The personal computing revolution is thirty-something years old -- long enough to have gone from upheaval to status quo -- and it's clear Apple is itching to take credit for revolution rounds two and three. The Tuesday event at the newly-opened Steve Jobs Theater on the Apple campus in Cupertino, California, was long on legacy while also pushing a vision for the next stage in computing.
The product announcements were unsurprising for anyone who reads leaks stories: a new Apple Watch model that no longer requires the wearer to also carry a phone to access several useful features and powered by an updated operating system aimed at expanding the range of health-related activities for wearers; improved iPhone models; a new Apple TV 4K model.
But a common thread was woven through the keynote: beginning with Apple retail head Angela Ahrendts elaborating on the Apple Store's rebranding as "town squares," continuing with Apple Watch clips showing how people had woven the watch into the rhythm of their daily lives, then with several demonstrations of how quickly and easily people could edit their photos (before sharing them with others), then embroidered upon with the idea that their face would be all they'd need to unlock their phone, and concluding with the animoji, an iteration of emoji that combines voice messaging with animated emojis.
That common thread: Apple's goal is to make its technology so seamless and ubiquitous in your life, you will stop thinking of it as technology. The watch is simply there to allow you to have conversations and keep an eye on your health. The phones are just there to record or share the experiences you're having. The stores are now quasi-public spaces meant to underscore the message that technology is merely a tool for bringing people together to do the creative, athletic, curious and social things they'd be doing anyway.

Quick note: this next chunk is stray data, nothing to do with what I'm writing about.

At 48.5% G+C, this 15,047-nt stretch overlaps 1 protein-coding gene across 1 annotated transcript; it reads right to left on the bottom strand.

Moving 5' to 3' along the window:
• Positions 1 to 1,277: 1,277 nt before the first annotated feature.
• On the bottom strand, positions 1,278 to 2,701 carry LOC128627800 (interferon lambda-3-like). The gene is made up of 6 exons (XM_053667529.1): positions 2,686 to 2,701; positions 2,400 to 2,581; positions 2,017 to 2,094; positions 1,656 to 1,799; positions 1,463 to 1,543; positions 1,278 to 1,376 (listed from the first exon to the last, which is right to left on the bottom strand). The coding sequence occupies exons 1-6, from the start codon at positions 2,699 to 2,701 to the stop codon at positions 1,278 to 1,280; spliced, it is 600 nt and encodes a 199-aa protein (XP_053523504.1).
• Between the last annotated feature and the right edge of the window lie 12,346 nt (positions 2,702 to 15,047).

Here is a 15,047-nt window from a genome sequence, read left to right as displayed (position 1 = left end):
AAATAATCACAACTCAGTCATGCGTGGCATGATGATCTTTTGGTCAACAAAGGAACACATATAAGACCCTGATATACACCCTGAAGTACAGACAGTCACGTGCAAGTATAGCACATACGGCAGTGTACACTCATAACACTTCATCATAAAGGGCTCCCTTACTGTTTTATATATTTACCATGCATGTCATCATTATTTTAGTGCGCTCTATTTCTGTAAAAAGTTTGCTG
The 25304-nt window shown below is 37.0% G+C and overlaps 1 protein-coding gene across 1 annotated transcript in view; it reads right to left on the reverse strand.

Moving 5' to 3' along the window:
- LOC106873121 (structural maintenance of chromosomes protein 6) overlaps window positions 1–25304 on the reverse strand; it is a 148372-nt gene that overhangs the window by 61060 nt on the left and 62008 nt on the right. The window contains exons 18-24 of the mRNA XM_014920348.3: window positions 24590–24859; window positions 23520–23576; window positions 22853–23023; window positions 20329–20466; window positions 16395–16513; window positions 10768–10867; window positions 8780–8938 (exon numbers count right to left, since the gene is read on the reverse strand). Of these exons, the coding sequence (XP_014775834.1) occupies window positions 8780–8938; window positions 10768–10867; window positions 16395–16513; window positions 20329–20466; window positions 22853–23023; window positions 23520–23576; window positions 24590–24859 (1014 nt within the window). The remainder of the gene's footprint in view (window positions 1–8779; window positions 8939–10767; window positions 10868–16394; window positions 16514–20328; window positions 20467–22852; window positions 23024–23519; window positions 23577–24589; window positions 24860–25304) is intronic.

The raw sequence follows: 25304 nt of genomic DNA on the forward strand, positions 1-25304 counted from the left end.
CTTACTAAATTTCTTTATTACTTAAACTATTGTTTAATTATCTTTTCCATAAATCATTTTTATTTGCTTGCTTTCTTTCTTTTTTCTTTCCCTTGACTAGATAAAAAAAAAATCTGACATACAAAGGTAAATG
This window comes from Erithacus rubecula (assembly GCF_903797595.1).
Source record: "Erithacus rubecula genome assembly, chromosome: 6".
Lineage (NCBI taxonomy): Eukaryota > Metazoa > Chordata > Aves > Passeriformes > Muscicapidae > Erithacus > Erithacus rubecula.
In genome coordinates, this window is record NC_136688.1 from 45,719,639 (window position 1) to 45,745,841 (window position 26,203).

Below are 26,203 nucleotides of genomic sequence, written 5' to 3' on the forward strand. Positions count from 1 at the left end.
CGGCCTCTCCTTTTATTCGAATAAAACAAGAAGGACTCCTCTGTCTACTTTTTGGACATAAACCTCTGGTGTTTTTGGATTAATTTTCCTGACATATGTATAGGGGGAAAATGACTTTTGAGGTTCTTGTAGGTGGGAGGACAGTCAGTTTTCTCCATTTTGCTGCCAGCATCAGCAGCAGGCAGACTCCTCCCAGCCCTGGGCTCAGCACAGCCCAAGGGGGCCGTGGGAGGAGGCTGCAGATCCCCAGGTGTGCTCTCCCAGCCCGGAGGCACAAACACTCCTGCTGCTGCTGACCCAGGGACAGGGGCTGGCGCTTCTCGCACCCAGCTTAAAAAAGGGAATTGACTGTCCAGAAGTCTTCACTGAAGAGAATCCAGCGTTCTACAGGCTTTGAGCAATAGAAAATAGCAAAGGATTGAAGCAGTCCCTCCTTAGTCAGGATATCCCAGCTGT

For people who came of age during the personal computer revolution, the idea of computers receding from their workplace-disrupting, efficiency-optimizing, information-accessing center of attention seems like another tech revolution.
But we've got a generation of people for whom a computer is basically an appliance like a microwave or a fridge, only without the ability to store or heat burritos. For them, the real tech revolution began when smart phones unshackled functions that were formerly desk- or housebound (email, phone calls) and combined them with new functions like taking photos, listening to music, and using digital assets as social currency. Smart phones fed the tech revolution we're finishing now: the one where everything's free of a private hard drive on a specific machine and the computing experience is both platform- and device-independent.
(By the way: Grasping that modern computing is free of an operating system while also dragging a flagship product like an operating system into a post-OS world has been Microsoft's smartest strategy accomplishment of the past three years. And it's an accomplishment that the company doesn't get nearly enough credit for.)
So Apple's whole presentation today -- which leaned heavily on the design legacy of the past, and reminded people that the iPhone helped midwife a previous iteration of a tech revolution -- was all about what it sees as the next consumer tech revolution: Permanently uncoupling computing from the workplace and positioning it as a 24/7 technology.
You can argue that the smartphone is already there -- people carry out thousands of individual actions on their phones daily, according to research firm Dscout, over 76 individual episodes of picking up the phone to do something with it over the course of a day.
Or you can point out that any technological revolution is successful once the technology has become invisible to its users. After all, at one point, paper was a technological revolution. At another point, movable type was. What's particularly notable is that we get to watch the entire arc of a technology revolution from the technology's inception to its expansion to its invisibility.
The September 2017 Apple event may well be known for debuting the priciest of smartphones with the iPhone X or for debuting their watch with cellular capabilities built into it. But what it really did was put, front and center, its ambition to have its technology melt seamlessly into every waking minute of your life, by making that technology so subtle and seamless, you think nothing of taking it everywhere with you.